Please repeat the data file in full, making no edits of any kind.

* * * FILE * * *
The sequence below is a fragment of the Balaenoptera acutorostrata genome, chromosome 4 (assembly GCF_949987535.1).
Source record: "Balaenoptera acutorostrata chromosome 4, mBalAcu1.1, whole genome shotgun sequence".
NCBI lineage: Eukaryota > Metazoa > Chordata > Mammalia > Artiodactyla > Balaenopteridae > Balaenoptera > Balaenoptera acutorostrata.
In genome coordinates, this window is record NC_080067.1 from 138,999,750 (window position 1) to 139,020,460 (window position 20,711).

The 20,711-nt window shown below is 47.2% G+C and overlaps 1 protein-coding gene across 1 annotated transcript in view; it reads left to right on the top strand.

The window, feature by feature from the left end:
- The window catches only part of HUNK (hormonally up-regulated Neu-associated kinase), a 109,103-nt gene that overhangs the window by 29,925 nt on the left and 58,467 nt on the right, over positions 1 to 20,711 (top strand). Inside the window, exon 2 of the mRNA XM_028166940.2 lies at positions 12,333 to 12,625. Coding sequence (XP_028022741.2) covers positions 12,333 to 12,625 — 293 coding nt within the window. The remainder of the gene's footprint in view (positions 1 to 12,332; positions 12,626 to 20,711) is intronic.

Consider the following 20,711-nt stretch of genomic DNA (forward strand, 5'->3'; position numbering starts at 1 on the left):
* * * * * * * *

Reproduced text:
The sequence below is a fragment of the Balaenoptera acutorostrata genome, chromosome 4 (assembly GCF_949987535.1).
Source record: "Balaenoptera acutorostrata chromosome 4, mBalAcu1.1, whole genome shotgun sequence".
NCBI lineage: Eukaryota > Metazoa > Chordata > Mammalia > Artiodactyla > Balaenopteridae > Balaenoptera > Balaenoptera acutorostrata.
In genome coordinates, this window is record NC_080067.1 from 138,999,750 (window position 1) to 139,020,460 (window position 20,711).

The 20,711-nt window shown below is 47.2% G+C and overlaps 1 protein-coding gene across 1 annotated transcript in view; it reads left to right on the top strand.

The window, feature by feature from the left end:
- The window catches only part of HUNK (hormonally up-regulated Neu-associated kinase), a 109,103-nt gene that overhangs the window by 29,925 nt on the left and 58,467 nt on the right, over positions 1 to 20,711 (top strand). Inside the window, exon 2 of the mRNA XM_028166940.2 lies at positions 12,333 to 12,625. Coding sequence (XP_028022741.2) covers positions 12,333 to 12,625 — 293 coding nt within the window. The remainder of the gene's footprint in view (positions 1 to 12,332; positions 12,626 to 20,711) is intronic.

Consider the following 20,711-nt stretch of genomic DNA (forward strand, 5'->3'; position numbering starts at 1 on the left):